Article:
Although this sector is typically discussed as a growth area, the fact that the viability of the sector from a business standpoint and the performance of the underlying stocks is relatively less sensitive to immediate economic activity, in comparison to the bulk of the S&P 500, also warrants considering it as defensive growth opportunities.
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It's been pretty pathetic.
Having said that, as I discussed earlier this week, the performance of all of the stocks that may be considered defensive, including biotechnology, has now been bid up to prices that are beyond even super-cyclical economic projections. Speculators in these areas need to be aware that the risk of a cyclical drawdown has grown substantially and may occur as a result of an increase in aggregate economic activity.
As a matter of fact, due to the relative underperformance of economically sensitive stocks over the past few years, if evidence of a rebound in economic activity increases, the prospect for profit-taking by those having invested in the biotechnology space as preferential to the more economically sensitive sectors may take profits and reallocate capital to consumer discretionary stocks. The premise is that their associated businesses may be expected to benefit from an increase in consumption.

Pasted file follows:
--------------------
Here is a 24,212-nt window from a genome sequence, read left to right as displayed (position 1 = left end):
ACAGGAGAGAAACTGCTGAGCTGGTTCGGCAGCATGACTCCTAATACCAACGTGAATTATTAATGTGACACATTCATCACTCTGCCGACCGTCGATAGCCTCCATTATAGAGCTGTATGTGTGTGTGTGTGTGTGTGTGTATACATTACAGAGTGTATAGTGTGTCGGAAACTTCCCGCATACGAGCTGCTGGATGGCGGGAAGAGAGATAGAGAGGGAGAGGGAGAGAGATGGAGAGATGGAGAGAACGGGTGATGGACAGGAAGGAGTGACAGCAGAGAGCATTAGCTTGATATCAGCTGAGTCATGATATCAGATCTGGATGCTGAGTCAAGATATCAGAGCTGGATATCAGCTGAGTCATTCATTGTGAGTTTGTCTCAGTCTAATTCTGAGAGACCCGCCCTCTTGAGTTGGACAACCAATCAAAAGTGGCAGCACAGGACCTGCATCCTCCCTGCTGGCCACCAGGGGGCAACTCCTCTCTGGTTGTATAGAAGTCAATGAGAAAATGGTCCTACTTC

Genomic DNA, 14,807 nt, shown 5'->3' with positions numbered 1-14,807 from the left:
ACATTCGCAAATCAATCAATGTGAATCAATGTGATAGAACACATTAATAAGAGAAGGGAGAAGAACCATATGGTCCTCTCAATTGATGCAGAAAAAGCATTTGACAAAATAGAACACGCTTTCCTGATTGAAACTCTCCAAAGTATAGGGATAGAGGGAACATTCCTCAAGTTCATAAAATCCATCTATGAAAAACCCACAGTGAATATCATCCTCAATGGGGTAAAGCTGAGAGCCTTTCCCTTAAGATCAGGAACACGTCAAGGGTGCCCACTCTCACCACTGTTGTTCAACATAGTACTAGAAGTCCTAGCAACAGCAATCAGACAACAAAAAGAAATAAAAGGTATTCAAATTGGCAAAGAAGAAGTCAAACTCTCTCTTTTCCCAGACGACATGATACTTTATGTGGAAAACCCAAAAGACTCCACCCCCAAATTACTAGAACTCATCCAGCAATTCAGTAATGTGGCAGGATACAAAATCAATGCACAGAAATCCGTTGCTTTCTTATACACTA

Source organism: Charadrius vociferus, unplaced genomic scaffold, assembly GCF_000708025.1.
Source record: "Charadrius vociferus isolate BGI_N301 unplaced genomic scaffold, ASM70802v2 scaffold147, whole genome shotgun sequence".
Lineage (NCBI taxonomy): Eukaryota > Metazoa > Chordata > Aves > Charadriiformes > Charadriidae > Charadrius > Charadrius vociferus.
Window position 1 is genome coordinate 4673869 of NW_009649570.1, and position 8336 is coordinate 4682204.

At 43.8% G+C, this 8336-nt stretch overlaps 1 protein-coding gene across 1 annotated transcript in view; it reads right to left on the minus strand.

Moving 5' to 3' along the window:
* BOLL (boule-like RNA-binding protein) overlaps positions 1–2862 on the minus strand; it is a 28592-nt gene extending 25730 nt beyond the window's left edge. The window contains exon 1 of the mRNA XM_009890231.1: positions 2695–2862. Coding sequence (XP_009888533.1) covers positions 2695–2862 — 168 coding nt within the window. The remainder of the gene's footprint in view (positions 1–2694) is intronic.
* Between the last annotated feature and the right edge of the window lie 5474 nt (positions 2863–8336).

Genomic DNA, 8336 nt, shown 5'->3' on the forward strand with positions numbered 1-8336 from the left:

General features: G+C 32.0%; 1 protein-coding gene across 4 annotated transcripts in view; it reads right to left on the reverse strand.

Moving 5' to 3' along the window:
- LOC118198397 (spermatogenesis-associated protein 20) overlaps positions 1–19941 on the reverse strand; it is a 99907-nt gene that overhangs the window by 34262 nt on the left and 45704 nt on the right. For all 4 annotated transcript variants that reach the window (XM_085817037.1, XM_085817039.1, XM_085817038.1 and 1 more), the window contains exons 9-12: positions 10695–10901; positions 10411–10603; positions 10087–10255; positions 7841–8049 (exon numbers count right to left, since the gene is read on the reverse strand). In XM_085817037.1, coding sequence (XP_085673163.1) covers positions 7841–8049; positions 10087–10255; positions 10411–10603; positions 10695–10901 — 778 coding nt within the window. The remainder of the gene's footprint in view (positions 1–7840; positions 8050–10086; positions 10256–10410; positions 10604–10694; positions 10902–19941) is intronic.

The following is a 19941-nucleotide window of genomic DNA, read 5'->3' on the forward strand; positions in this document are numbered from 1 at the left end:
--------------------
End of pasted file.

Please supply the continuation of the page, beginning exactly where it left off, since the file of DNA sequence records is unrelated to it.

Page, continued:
This is unlikely to occur, but if it does, a cyclical peak-to-trough drawdown of 50% or more in the biotechnology space is reasonable. But the long-term prospects for the businesses and their stocks are still stellar and, in my opinion, continue to be better than any other sector.
The reason I bring this up is that many speculators claim an understanding of the probability of that occurrence and an ability to hold through the process as it occurs. But my experience has been that many claiming to be comfortable with a drawdown of this magnitude discover that when it actually happens they're not as comfortable as they thought.
The stocks in this space may generally be divided into two categories; the 10 largest and the rest.